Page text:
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Mansion a home again

The historic Rutland Mansion is about to become a home again after a number of years standing empty and a short stint as a school. Its new owners also bought the Coquina Key shopping center.

"I bought it, and I plan to live in it," said Philip Farley of the 1925 mansion at 5030 Sunrise Drive SE. "My family and I will live in it and make it our home for the rest of our lives."

Farley said he and his wife Michele have three children, ages 1, 4 and 6, and they all consider the mansion, "the coolest place ever."

Pinellas County property records show a July sales price of $2.3-million for the mansion and a construction date of 1925, although some date the seven-bedroom house to 1913. It was built as a private residence on Little Bayou in southern St. Petersburg on about 14 acres. During Prohibition it was a country club. Then it was purchased by department store owner Hubert Rutland. His family and his daughter Betty Bussey's family lived there for the next 50 years.

The mansion has nearly 10,000 square feet. In addition to seven bedrooms, it has five full bathrooms and two half baths. Outside is a guest house, carriage house with an apartment, potting room and studio. In addition to sitting on waterfront property, the house has an Olympic-size swimming pool.

"We are not doing that much to it," Farley said. "It's a question of painting." Hardwood floors are being refinished.

Both interior and exterior will be painted. Farley said he was not sure of the exterior color yet. He said he was talking to the Bussey family and looking at photographs that show what the house looked like in its heyday.

"We are very excited about making it as great as it was," Farley said.

He and his family came to St. Petersburg from Chicago, where they had been for seven or eight years, Philip Farley said. Michele Farley used to live on Sunrise Drive and rode by the mansion, her husband said. Philip Farley lived in Tampa previously.

After the Rutland family sold the house and acreage, it went through a couple of owners before it was bought by developer Robert Swain of Clearwater in 1998. He bought it for a residential project, eventually selling the mansion and several acres surrounding it. On the rest of the acreage, he started a townhome development. But it stalled when Swain declared bankruptcy.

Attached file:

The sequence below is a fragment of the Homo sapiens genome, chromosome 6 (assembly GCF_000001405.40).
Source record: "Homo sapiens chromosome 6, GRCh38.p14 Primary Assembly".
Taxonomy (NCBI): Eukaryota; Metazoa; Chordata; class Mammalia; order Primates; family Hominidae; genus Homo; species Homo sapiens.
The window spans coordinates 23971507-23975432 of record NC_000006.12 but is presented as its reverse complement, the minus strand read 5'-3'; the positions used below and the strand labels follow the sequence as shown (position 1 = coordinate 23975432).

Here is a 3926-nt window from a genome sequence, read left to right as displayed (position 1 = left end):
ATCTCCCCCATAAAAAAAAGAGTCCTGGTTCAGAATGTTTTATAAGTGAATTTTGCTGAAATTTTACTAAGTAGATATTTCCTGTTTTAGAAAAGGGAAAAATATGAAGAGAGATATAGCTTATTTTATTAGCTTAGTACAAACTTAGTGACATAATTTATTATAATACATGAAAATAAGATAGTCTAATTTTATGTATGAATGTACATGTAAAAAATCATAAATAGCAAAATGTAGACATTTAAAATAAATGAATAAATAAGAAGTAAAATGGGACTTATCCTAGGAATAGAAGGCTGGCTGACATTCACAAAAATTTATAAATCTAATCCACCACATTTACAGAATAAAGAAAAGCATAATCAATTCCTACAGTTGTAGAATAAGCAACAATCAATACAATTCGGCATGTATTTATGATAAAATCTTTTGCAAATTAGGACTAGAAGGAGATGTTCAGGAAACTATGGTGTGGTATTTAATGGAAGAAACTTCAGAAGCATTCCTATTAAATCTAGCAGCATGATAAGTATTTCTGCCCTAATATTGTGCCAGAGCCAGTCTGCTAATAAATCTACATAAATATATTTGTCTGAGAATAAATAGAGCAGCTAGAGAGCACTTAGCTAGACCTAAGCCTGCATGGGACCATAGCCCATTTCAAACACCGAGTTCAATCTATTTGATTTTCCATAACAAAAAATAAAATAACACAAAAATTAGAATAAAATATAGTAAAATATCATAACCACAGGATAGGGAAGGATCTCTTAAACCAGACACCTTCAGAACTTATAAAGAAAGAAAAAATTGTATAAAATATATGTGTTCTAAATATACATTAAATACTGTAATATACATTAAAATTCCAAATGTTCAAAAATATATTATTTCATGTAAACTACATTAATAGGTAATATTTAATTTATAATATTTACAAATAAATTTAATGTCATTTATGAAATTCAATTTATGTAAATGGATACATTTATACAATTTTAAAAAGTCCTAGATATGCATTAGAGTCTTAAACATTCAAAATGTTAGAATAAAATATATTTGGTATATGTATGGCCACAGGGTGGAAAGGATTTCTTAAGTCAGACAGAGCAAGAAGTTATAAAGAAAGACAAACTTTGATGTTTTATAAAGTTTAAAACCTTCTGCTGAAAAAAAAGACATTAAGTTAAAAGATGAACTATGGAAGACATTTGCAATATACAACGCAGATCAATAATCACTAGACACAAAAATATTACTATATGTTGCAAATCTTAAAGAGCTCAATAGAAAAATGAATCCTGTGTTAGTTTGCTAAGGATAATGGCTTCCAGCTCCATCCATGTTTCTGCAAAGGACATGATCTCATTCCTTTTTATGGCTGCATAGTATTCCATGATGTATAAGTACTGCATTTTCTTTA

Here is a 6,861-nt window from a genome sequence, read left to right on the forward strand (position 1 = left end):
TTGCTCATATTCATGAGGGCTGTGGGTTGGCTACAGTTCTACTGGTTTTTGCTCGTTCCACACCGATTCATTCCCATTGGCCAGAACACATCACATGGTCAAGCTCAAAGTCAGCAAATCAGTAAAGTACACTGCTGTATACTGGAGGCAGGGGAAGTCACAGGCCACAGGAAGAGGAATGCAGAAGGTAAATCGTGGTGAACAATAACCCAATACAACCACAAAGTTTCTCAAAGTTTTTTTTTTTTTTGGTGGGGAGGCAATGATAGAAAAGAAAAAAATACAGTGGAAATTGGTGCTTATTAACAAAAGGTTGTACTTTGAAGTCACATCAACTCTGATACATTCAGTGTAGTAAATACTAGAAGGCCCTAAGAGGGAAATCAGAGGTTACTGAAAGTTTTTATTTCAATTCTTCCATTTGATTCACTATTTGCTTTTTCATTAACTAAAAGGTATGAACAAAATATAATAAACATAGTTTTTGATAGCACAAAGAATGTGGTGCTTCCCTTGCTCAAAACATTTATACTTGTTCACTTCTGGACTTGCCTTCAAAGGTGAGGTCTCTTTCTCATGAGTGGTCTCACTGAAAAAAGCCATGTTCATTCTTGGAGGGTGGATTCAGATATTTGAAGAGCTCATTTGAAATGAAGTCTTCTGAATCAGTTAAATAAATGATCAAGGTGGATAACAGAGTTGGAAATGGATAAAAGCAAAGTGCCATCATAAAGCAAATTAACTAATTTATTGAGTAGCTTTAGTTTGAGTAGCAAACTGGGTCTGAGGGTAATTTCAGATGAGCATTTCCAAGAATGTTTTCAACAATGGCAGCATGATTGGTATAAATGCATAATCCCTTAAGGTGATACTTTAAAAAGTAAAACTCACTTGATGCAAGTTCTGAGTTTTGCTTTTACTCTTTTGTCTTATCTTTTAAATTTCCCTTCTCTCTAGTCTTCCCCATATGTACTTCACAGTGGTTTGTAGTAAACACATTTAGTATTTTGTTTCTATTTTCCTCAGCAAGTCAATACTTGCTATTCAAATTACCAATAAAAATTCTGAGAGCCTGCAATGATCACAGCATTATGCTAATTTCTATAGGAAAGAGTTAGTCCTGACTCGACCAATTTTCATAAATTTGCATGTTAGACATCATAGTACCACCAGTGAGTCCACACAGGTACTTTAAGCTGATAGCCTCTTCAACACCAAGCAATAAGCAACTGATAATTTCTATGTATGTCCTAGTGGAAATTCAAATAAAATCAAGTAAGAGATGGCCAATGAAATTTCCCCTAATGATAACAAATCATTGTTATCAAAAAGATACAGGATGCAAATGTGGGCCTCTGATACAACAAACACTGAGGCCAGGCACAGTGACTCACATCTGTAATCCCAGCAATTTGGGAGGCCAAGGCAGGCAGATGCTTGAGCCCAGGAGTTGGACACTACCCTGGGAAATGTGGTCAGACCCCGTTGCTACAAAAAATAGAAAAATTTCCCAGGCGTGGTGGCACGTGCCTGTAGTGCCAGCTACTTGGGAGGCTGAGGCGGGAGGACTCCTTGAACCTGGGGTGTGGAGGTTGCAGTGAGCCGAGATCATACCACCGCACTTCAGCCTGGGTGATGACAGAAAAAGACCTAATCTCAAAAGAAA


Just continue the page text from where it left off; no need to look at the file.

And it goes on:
Three partially finished buildings sat open to the elements for years, to the distress of the surrounding neighborhood that had not wanted the site developed. Finally, the city demolished the buildings and another company came in and is finishing the townhome project. (The development, now called Banyan Bay, is rising rapidly.)

During this time, the mansion was bought by Annette Martino who also ended up in a bankruptcy proceeding. Early last year it looked as if the mansion would be sold on the courthouse steps in Clearwater to satisfy bankruptcy debt. In 2002 Angela Sweet started a faith-based school in the house without obtaining proper permits.

Now comes the Farley family.

Philip Farley, 39, said he made a living buying real estate but had only a few properties in St. Petersburg.

"I don't plan on doing much here. I want to spend a lot of time close to home. I may go back to work when I'm older," he said in a telephone interview last week.

Coquina Key Plaza, 4350 Sixth St. S, is only a short drive from the mansion. Farley said he wants to make the shopping center a place that will better serve the surrounding residential area.

"I think it could be great," he said. And its condition now? "Not great."

It is a neighborhood shopping center anchored by Eckerd drugstore, Save-A-Lot grocery and Family Dollar department store. It has a couple of other clothing shops, a hardware store, restaurant, animal hospital and coin laundry, among other businesses. Several of the smaller shops are empty. On its edges are a SunTrust bank and a gas station now used as a produce market. One free standing building next to Eckerd is being remodeled for Washington Mutual.

Farley would not disclose how much he paid for the shopping center, and the sale is not yet recorded in Pinellas County records.